Docket No. FDA-2010-N-0155-0139
While I commend FDA for taking action to increase veterinary oversight when antibiotics are administered to livestock in feed and water, the proposed Veterinary Feed Directive (VFD) does not go far enough. FDA can and should use the VFD to preserve the utility of life-saving antibiotics and put public health over the profits of the animal factory industry.
Antibiotic-resistance is a real, growing problem. Infections that were easily treated with antibiotics 50 years ago can now result in serious illness and death. The routine feeding of antibiotics to food animals creates drug-resistant superbugs, which can spread to humans by eating meat, poultry, and eggs, and through environmental exposure.
Scientists agree that industrial food producers must stop routinely using the drugs in order to save our antibiotics. The National Academy of Sciences stated that: “A decrease in antimicrobial use in human medicine alone will have little effect on the current situation. Substantial efforts must be made to decrease inappropriate overuse in animals and agriculture as well.”
FDA must eliminate the sub-therapeutic use of antibiotics in livestock feed and insure that any antibiotics administered to sick animals are done so under the care and supervision of a veterinarian. FDA should strengthen the VFD by retaining the veterinarian-client-patient relationship definition; requiring two years of data collection; clarifying expiration date requirements to ensure that the VFD is not valid beyond the intended treatment length; and reporting data from the VFDs to the public. Reporting information from VFDs will help determine whether sub-therapeutic antibiotic use is actually declining.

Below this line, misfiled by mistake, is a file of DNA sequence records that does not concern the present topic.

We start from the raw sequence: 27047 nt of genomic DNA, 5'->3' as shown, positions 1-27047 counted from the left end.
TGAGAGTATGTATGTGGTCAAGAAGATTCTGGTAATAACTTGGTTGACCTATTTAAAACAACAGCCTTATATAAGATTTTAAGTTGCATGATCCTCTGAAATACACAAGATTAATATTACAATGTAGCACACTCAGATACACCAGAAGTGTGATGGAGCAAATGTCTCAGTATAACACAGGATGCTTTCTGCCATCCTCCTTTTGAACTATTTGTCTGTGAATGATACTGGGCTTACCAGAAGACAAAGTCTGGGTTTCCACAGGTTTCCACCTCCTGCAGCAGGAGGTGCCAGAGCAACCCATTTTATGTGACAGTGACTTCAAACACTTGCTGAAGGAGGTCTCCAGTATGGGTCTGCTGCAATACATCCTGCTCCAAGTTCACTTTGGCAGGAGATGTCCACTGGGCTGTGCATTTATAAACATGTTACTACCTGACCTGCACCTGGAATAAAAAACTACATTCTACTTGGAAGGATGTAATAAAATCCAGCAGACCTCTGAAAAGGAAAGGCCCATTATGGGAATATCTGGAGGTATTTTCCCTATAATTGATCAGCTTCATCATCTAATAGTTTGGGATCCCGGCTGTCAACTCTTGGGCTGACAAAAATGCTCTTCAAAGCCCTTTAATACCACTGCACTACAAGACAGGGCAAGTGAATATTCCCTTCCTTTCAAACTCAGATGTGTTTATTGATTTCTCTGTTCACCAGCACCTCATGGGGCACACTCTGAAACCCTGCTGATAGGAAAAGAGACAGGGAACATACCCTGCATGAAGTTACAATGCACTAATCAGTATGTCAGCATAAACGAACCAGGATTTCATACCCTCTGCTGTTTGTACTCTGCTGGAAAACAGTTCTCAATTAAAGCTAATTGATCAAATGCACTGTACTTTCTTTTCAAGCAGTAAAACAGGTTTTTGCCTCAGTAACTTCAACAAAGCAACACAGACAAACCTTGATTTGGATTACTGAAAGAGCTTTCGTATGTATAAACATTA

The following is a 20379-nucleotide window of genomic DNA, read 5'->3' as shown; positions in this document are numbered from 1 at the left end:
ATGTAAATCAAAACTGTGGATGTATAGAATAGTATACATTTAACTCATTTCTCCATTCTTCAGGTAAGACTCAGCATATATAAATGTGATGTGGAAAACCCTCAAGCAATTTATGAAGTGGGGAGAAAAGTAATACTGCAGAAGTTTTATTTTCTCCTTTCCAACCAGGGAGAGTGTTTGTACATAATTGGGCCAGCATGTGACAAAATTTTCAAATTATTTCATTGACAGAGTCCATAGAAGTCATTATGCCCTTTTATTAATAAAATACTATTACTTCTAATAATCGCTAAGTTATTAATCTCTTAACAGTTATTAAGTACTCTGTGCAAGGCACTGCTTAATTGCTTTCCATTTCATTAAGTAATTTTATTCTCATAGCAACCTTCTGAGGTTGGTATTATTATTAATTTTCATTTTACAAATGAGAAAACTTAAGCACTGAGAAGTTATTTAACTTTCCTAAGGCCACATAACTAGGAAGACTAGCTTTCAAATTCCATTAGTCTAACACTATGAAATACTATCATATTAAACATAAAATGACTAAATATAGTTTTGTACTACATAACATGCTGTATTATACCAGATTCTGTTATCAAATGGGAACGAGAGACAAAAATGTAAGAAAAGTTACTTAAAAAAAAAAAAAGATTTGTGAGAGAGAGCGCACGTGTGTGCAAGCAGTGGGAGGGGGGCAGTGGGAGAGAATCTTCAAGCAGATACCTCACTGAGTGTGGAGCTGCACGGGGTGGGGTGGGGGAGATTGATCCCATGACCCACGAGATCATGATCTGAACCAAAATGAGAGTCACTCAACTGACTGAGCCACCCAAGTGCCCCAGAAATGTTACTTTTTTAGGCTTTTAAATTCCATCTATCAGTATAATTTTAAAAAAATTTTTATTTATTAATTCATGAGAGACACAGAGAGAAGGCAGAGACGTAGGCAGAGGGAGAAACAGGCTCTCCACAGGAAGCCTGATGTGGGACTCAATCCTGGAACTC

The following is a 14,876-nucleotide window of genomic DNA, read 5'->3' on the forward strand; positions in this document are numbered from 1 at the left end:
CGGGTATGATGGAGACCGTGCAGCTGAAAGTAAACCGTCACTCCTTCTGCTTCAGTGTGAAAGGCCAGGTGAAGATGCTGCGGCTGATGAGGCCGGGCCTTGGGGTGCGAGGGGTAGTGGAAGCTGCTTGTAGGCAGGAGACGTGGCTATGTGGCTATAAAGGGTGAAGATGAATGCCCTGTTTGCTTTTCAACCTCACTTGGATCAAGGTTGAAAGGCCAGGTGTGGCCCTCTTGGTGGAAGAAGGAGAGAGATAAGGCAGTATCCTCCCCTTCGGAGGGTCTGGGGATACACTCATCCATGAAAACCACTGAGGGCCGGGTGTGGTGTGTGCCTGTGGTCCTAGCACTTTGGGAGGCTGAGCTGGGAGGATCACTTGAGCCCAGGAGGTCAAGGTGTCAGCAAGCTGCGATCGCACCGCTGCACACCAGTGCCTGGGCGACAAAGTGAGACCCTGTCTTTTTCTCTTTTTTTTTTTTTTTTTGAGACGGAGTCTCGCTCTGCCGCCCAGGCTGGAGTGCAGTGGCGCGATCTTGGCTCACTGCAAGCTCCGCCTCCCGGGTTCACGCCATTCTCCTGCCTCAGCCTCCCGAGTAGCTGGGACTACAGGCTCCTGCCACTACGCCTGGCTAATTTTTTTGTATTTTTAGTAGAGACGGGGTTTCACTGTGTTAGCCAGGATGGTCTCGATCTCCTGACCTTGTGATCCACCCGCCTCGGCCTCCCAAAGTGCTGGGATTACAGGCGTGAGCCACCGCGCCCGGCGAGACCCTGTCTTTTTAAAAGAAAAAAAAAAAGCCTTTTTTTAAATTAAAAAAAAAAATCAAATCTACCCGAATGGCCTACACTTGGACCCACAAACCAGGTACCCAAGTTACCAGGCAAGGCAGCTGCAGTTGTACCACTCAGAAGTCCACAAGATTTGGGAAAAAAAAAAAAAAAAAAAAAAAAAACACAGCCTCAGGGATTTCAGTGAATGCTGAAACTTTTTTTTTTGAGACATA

Center for Food Safety
Antibiotic resistance is a real, growing problem. Infections that were easily treated with antibiotics 50 years ago can now result in serious illness and even death. While doctors can certainly...
Antibiotic resistance is a real, growing problem. Infections that were easily treated with antibiotics 50 years ago can now result in serious illness and even death. While doctors can certainly over-prescribe antibiotics, thereal culprit is not the health care system, but our food system.
The overuse of these pharmaceuticals greatly compromises public health, as their consistent use in livestock selects for antibiotic-resistant superbugs that are infecting humans at an alarming rate. In human medicine, antibiotic use is generally confined to treatment of illness. Yet, an estimated 70-80% of antibiotics produced in the United States—more than four times the amount used to treat illness in people—are used in animal factories for animals that aren't even sick. Instead, the feed farmers buy often has antibiotics blended right in, or they simply add antibiotics to the water.
Why would animal factories routinely give animals antibiotics when they aren't sick? Animal factories rely on antibiotics, antimicrobials, and other drugs to accelerate animal growth rates and prevent them from getting sick whilehoused by the thousands in cramped conditions ripe for breeding disease. This routine feeding of antibiotics to food animals creates drug-resistant superbugs, which can spread to humans by eating meat, poultry, and eggs, and through environmental exposure.
Despite the known risks of sub-therapeutic antibiotic use in factory farms, FDA has allowed this practice to continue virtually unabated. Instead of eliminating sub-therapeutic use, the FDA instituted weak "voluntary" measures to curb routine antibiotic usage. While FDA has proposed a new rule that requires veterinarians to order antibiotic drugs--a step in the right direction--the proposal also weakens the meaning of veterinary oversight with several loopholes that will still allow antibiotics to be used widely. Without a strong veterinary feed directive rule, antibiotic resistance will continue to rise.
Tell FDA to close the loopholes and keep antibiotics working!